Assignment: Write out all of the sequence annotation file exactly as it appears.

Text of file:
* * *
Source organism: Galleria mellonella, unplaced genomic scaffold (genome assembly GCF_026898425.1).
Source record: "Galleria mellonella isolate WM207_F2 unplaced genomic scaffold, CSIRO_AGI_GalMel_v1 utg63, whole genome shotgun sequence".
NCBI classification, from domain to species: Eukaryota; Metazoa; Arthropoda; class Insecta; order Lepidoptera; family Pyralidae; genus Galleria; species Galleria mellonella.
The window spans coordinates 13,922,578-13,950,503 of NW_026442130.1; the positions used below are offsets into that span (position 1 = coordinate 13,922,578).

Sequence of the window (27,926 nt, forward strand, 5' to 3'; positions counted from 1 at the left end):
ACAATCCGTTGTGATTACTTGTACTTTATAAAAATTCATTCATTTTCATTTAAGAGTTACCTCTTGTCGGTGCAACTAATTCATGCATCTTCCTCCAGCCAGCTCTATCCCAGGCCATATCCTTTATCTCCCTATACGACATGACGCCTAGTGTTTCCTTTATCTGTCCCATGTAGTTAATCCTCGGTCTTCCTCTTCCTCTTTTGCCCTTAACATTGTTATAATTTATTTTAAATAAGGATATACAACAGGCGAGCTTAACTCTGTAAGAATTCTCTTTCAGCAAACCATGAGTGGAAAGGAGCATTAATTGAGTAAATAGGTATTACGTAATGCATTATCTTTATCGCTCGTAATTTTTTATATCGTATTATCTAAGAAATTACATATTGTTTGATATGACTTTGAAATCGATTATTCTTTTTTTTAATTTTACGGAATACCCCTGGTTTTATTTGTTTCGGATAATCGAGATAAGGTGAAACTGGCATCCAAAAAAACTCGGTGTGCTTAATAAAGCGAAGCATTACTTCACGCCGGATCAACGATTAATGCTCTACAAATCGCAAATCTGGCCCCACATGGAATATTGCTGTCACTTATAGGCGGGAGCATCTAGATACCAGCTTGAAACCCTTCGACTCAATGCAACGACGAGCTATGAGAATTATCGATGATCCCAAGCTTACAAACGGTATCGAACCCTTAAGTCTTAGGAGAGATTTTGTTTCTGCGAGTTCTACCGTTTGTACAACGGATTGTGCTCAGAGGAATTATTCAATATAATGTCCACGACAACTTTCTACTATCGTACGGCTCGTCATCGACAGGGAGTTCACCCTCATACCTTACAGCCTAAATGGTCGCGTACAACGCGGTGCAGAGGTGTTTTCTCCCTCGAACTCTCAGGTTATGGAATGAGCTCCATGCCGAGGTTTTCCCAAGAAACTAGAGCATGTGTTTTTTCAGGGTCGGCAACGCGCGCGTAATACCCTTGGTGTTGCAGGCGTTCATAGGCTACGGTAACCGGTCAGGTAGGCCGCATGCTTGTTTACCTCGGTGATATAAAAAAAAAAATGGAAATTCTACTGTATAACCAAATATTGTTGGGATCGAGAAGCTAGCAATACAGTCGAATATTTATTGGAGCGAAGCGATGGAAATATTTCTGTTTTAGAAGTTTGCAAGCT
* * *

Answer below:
Source organism: Galleria mellonella, unplaced genomic scaffold (genome assembly GCF_026898425.1).
Source record: "Galleria mellonella isolate WM207_F2 unplaced genomic scaffold, CSIRO_AGI_GalMel_v1 utg63, whole genome shotgun sequence".
NCBI classification, from domain to species: Eukaryota; Metazoa; Arthropoda; class Insecta; order Lepidoptera; family Pyralidae; genus Galleria; species Galleria mellonella.
The window spans coordinates 13,922,578-13,950,503 of NW_026442130.1; the positions used below are offsets into that span (position 1 = coordinate 13,922,578).

Sequence of the window (27,926 nt, forward strand, 5' to 3'; positions counted from 1 at the left end):
ACAATCCGTTGTGATTACTTGTACTTTATAAAAATTCATTCATTTTCATTTAAGAGTTACCTCTTGTCGGTGCAACTAATTCATGCATCTTCCTCCAGCCAGCTCTATCCCAGGCCATATCCTTTATCTCCCTATACGACATGACGCCTAGTGTTTCCTTTATCTGTCCCATGTAGTTAATCCTCGGTCTTCCTCTTCCTCTTTTGCCCTTAACATTGTTATAATTTATTTTAAATAAGGATATACAACAGGCGAGCTTAACTCTGTAAGAATTCTCTTTCAGCAAACCATGAGTGGAAAGGAGCATTAATTGAGTAAATAGGTATTACGTAATGCATTATCTTTATCGCTCGTAATTTTTTATATCGTATTATCTAAGAAATTACATATTGTTTGATATGACTTTGAAATCGATTATTCTTTTTTTTAATTTTACGGAATACCCCTGGTTTTATTTGTTTCGGATAATCGAGATAAGGTGAAACTGGCATCCAAAAAAACTCGGTGTGCTTAATAAAGCGAAGCATTACTTCACGCCGGATCAACGATTAATGCTCTACAAATCGCAAATCTGGCCCCACATGGAATATTGCTGTCACTTATAGGCGGGAGCATCTAGATACCAGCTTGAAACCCTTCGACTCAATGCAACGACGAGCTATGAGAATTATCGATGATCCCAAGCTTACAAACGGTATCGAACCCTTAAGTCTTAGGAGAGATTTTGTTTCTGCGAGTTCTACCGTTTGTACAACGGATTGTGCTCAGAGGAATTATTCAATATAATGTCCACGACAACTTTCTACTATCGTACGGCTCGTCATCGACAGGGAGTTCACCCTCATACCTTACAGCCTAAATGGTCGCGTACAACGCGGTGCAGAGGTGTTTTCTCCCTCGAACTCTCAGGTTATGGAATGAGCTCCATGCCGAGGTTTTCCCAAGAAACTAGAGCATGTGTTTTTTCAGGGTCGGCAACGCGCGCGTAATACCCTTGGTGTTGCAGGCGTTCATAGGCTACGGTAACCGGTCAGGTAGGCCGCATGCTTGTTTACCTCGGTGATATAAAAAAAAAAATGGAAATTCTACTGTATAACCAAATATTGTTGGGATCGAGAAGCTAGCAATACAGTCGAATATTTATTGGAGCGAAGCGATGGAAATATTTCTGTTTTAGAAGTTTGCAAGCT